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Wife of abducted Azerbaijani journalist rejects offer of Georgian citizenship

5 June 2017
Leyla Mustafayeva (Mari Nikuradze/OC Media)

Leyla Mustafayeva, the wife of Azerbaijani journalist Afgan Mukhtarli, who was abducted from Tbilisi to Azerbaijan last week, has rejected the Georgian prime minister’s offer of Georgian citizenship.

On 3 June, Prime Minister Giorgi Kvirikashvili called on President Giorgi Margvelashvili to immediately grant citizenship to Mukhtarli’s wife and daughter.

‘We will do anything to defend the human rights of every person in our country, regardless of their citizenship and political viewpoints’, Kvirikashvili said, several days after the story of Mukhtarli’s abduction broke and gained international attention.

A spokesperson for the president said on 3 June that he was ‘ready to grant citizenship to Mustafayeva and her daughter’.

Mustafayeva rejected the offer soon after, claiming that she does not want to give up her Azerbaijani citizenship. Mustafayeva added that she had applied for a Georgian residence permit a year ago, but was rejected for ‘posing a danger to state security’.

‘Has something changed now? Am I not a dangerous person for Georgia after my husband’s detention? I have a request — please, do not stage a show from the case of a journalist’s abduction, it will be better if law-enforcement agencies investigate the case properly’, Mustafayeva said on 3 June.

Deputy Interior Minister Shalva Khutsishvili met with Mustafaeyva on the same day and offered her ‘additional guarantees’ of her safety.

How was Mukhtarli abducted?

Mukhtarli was last seen in Georgia by his friend on the evening of 29 May. After failing to return home, he resurfaced again in Azerbaijan charged with what his lawyer calls ‘bogus charges’. His lawyer Elchin Sadigov told reporters that Mukhtarli had been kidnapped outside his flat on Tbilisi’s Chonkadze Street by four Georgian speaking men.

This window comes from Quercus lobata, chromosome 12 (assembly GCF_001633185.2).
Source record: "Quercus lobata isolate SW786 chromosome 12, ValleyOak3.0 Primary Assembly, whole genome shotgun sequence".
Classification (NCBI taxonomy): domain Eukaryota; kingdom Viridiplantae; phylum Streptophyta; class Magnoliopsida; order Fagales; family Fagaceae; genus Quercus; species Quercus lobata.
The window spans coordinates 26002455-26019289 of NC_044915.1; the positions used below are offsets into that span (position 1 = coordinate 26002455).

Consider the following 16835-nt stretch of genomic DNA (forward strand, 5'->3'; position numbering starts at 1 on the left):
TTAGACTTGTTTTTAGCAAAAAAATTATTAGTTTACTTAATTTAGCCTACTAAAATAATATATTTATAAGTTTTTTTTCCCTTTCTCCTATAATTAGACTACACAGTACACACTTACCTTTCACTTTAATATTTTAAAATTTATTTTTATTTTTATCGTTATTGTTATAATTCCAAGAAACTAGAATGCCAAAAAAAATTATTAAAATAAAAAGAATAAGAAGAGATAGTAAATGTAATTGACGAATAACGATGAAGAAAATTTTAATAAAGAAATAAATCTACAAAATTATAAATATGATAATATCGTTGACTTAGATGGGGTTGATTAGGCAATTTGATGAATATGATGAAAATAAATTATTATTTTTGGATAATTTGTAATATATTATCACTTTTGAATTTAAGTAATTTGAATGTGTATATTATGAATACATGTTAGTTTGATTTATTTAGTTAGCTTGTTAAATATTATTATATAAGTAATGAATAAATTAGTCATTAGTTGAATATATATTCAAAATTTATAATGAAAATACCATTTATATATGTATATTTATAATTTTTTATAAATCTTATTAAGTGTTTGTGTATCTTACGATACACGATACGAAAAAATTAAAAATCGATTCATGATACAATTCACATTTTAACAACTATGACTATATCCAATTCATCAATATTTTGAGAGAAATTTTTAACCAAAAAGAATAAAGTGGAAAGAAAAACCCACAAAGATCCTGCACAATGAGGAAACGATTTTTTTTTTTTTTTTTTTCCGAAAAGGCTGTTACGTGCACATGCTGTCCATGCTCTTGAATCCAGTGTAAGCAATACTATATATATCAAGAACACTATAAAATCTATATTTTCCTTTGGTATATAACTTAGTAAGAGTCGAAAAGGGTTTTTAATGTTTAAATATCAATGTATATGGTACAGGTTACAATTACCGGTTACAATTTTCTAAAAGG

According to his lawyers, ‘three of Mukhtarli’s four kidnappers wore police uniforms, and one was dressed in civilian clothing’. His lawyers say that his kidnappers called their superiors every 20 minutes to report in.

Mukhtarli was beaten and taken to the Azerbaijani-Georgian border, where he was detained by Azerbaijani police. Baku’s Sabail District Court imposed three months of pretrial detention on Mukhtarli on 31 May. He is charged with smuggling €10,000 ($11,200), border trespass, and disobeying border guards.

Journalists demand further details

Independent media self-regulatory body the Georgian Charter of Journalistic Ethics has been holding protest rallies with local journalists and activists, urging the Georgian authorities to disclose additional details about the case. The journalists have demanded that Georgia’s authorities explain how Mukhtarli ended up going from Tbilisi to Azerbaijan.

Parliamentary Chairperson Irakli Kobakhidze refused to say on 5 June if he would meet with journalists to discuss Mukhtarli’s case, after being questioned by local media outlet Netgazeti.

Meanwhile, local journalists met with the head of the EU Delegation to Georgia, Ambassador János Herman, to discuss Mukhtarli’s case. ‘We have the same questions as journalists’, Herman said.

‘We will do anything to shed light to this case. We will use every possibility to meet everyone, who might be able to influence our government’, Nata Dzvelishvili, head of the Ethics Charter told on.ge.

US reaction

After several International rights groups condemned Mukhtarli’s abduction, the US State Department released a statement claiming that they are disturbed by the ‘reported abduction and subsequent arrest of Mukhtarli’ and arrest of Deputy Chairperson of the opposition Popular Front Party, Gozal Bayramli. Bayramli was detained on 26 May while crossing the Georgian–Azerbaijani border, allegedly for smuggling €12,000 ($13,400) in cash.

The US claim that they are closely following the Georgian investigation into the abduction, and have urged that it be full, transparent, and timely. The statement also urged Azerbaijan’s government to release all those ‘incarcerated for exercising their fundamental freedoms’.

 

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